Bugger That

As of late, Germany has been sounding the call for further EU integration, which would result in the creation of a European Monetary Fund, as well as an alteration of the EU treaty to avoid triggering a referendum.  In a nutshell, it would allow for further integration of Europe without a protest vote.  And, if this article from Express UK is to be believed, Britain is not reacting well to Berlin’s aggressive integration stance.  (In my experience, the Brits generally don’t react well if they perceive any sort of threat from any outsiders.)

The UK has long abstained from further economic involvement with the EU.  In fact, when initially put to referendum, Britons handily voted down the idea of abandoning the long-standing British Pound Sterling. David Cameron, the Tory (conservative) Prime Minister, suffered a bit of an embarrassment back in late October when several conservative lawmakers balked at his orders to vote against bringing British membership in the EU to public referendum.  Although Cameron spoke as though it wasn’t a serious setback, it seems as though he has lost one battle in what may blow up into a full-blown war to bring Britain out of the EU cooperative.

EU Business reported that Great Britain was divided about equally regarding EU membership, with a slight majority favoring an exit.  Express UK is now reporting that rift to either be larger or growing (it didn’t specify), with now 51% of Britons figured to be in favor of leaving the EU, while only about 32% would vote to stay, if the subject were brought to referendum today.

Ultimately, the same worries that seem to be buzzing around Britain are not limited to the shores of those islands.  EU citizens on the continent have long held similar worries about a unified government and currency – with good reason, perhaps, given that the EU is in dire straits now.  It seems that the political answer to these worries has not be to question the current path but to instead impose integration, a tactic that still seems to be favored by the bureaucrats in Brussels.  In fact, according to this Cato report on economic policy, Chancellor Merkel and the other Volk in Berlin seem to be ignoring a rather obvious reality at home, as well: most Germans are opposed to bailouts of other countries and now favor a return to the good old Deutschmark (God rest it).  Once again, it seems as though the wishes of the people are being ignored, ostensibly for “their own good.”

Though the article was written before the Greek default was admitted – and Greece was defaulting two years ago – it now seems painfully obvious that what the EU is ultimately asking is that Greece, Italy, and others be allowed to take advantage of Germany’s financial power and the benevolence of the government, which represents a population that is currently unwilling.  It’s no wonder certain elements in Britain want out of this mess post haste!

EU leaders are fretting over the idea that if Greece and other weaker states are kicked out, it would signal the failure of the “European project.”  Frankly, it’s already a failure.  In just a few short years after economic integration, Europe’s nut-bag currency and financial policies have led it down the road to ruin.  It would be monumentally difficult to argue, at this juncture, that Europe is doing anything but failing.  Further integrating a mess is not going to make it less of a mess – it’s just going to prolong the descent into the inevitable.  As long as the EU, Britain, and the US pursue easy money policies via monetization of the debt through central banks printing fiat currency, the ultimate economic demise of the countries in question is inevitable.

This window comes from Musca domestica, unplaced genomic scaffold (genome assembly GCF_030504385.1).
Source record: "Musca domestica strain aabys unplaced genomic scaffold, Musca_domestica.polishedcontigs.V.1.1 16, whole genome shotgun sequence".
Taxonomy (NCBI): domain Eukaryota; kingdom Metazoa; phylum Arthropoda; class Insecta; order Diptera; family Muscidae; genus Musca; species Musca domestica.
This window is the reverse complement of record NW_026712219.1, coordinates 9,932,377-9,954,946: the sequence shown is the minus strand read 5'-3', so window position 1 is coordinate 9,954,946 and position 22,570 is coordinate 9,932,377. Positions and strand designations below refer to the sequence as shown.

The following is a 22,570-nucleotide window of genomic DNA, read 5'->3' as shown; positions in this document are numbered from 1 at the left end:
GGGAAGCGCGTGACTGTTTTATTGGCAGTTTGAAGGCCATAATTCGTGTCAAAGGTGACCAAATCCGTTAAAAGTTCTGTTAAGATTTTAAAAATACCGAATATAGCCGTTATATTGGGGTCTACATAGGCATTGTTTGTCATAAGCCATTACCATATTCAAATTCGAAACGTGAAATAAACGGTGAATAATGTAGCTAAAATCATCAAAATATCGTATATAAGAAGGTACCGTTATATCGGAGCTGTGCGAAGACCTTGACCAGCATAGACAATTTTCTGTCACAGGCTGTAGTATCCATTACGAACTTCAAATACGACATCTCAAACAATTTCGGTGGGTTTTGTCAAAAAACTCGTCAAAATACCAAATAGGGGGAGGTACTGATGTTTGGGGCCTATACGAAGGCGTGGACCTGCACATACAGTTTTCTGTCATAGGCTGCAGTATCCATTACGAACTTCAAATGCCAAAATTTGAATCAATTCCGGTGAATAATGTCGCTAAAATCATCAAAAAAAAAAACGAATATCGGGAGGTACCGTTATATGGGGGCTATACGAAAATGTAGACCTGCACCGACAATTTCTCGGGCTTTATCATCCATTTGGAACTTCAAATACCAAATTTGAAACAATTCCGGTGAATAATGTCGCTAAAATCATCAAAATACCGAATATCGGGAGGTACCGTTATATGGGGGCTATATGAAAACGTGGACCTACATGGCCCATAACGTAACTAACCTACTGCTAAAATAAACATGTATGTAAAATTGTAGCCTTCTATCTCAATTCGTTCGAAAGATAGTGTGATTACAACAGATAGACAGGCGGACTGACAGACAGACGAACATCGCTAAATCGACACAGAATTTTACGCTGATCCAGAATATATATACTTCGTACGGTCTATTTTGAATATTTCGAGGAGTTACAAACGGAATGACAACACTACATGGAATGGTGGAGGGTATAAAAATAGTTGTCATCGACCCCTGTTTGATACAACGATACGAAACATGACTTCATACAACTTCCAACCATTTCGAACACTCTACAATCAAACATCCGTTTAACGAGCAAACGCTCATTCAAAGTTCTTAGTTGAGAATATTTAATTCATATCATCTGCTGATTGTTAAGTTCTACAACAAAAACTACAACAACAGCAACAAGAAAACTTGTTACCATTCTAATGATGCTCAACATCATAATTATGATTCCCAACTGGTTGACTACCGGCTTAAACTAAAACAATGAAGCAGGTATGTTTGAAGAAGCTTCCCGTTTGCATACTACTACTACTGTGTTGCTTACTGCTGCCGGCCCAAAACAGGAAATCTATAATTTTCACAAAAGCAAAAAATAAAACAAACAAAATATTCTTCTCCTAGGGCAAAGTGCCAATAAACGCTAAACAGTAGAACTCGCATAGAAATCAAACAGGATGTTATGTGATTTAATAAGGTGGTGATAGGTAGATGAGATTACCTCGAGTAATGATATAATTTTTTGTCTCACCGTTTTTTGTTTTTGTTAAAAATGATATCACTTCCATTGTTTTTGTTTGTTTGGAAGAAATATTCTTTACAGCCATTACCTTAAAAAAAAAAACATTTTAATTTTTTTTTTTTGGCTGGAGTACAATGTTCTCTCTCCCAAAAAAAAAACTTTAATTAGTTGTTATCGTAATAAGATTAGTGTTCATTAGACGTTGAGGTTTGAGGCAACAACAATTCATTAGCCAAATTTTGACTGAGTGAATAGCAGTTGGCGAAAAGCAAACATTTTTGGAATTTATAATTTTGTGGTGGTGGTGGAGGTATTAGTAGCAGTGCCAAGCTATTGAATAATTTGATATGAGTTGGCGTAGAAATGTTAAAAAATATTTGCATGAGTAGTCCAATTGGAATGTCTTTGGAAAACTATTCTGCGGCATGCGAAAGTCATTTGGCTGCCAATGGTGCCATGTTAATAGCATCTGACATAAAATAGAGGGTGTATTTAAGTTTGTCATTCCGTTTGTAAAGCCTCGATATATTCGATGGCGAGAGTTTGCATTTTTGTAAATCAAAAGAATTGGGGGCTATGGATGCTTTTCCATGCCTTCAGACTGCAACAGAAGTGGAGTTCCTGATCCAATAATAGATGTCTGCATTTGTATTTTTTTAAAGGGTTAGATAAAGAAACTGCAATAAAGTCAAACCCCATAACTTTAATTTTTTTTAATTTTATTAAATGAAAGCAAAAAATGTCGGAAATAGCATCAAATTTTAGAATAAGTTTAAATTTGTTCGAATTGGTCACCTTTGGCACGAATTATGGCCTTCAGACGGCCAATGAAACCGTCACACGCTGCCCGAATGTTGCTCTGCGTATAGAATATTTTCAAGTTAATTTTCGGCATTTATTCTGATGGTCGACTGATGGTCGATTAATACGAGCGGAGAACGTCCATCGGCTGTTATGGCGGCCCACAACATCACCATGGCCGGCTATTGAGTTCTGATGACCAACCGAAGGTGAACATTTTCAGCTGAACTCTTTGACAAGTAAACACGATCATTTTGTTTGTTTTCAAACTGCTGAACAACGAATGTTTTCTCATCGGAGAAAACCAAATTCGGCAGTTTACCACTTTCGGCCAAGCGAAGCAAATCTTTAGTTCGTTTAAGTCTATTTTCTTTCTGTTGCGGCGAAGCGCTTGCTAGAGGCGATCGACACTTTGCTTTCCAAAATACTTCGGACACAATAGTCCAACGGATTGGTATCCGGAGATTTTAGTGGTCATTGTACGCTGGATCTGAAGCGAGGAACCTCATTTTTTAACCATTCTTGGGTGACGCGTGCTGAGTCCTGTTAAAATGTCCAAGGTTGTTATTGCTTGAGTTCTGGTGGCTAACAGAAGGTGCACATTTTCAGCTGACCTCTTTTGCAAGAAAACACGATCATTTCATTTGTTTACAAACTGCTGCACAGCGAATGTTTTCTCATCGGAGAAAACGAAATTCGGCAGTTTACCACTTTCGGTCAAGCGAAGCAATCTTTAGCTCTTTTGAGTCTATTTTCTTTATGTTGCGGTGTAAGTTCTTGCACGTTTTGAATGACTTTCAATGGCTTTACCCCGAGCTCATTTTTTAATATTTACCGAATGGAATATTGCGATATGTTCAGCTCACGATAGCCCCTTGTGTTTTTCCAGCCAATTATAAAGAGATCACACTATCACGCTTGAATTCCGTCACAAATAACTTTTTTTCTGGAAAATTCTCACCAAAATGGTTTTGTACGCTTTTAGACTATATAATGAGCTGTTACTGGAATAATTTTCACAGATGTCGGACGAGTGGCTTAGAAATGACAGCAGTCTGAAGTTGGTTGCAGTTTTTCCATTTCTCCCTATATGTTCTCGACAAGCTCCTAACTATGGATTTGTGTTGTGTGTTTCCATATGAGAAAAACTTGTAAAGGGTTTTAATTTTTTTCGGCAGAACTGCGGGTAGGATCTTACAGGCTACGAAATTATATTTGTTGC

That said, Britain has less to lose by exiting the Eurozone than one might imagine.  For one thing, they do more business with the US than with mainland Europe, in terms of services and investment, and the same could be said of the US in regards to Britain.  Ultimately, Europe has long disliked Britain’s strong financial and diplomatic ties to Washington.  If Britain were to cave and join the Euro, it would lose a measure of support with Washington, although it would gain favor in Brussels.  Of course, it would also lose most of its coveted financial freedom, something to which the Brits have fiercely clung for a long time.

But as I’ve said, I think the final word for the British Isles will be decided by what the world is perceiving in the economic meltdown of Southern Europe.  Why in the world would anyone want to integrate more closely to that?  It’s like throwing oneself into bankruptcy just because your friend is doing it.  Besides that, I don’t believe that the Brits like to be dictated to, and that’s what closer integration with Europe promises: having Brussels red tape, fiscal, and social policy crammed down one’s throat.

Forbes commentator Tim Worstall had a rather amusing take on what he calls the “political delusion” of the German finance minister and conveys the average British voter opinion, which will hopefully be where the buck (or the pound) finally stops: “The euro?  Wha’ wiv all ’em riots ‘n stuff?  Nah, rubbish, innit?”


About The Lady Libertarian
I am American, currently expatriated but hopeful about getting back home one of these days. Besides reading and writing about politics, I enjoy camping, sailing, canoeing, making pie, and traveling. I hope you'll enjoy this blog and find it informative and accessible.

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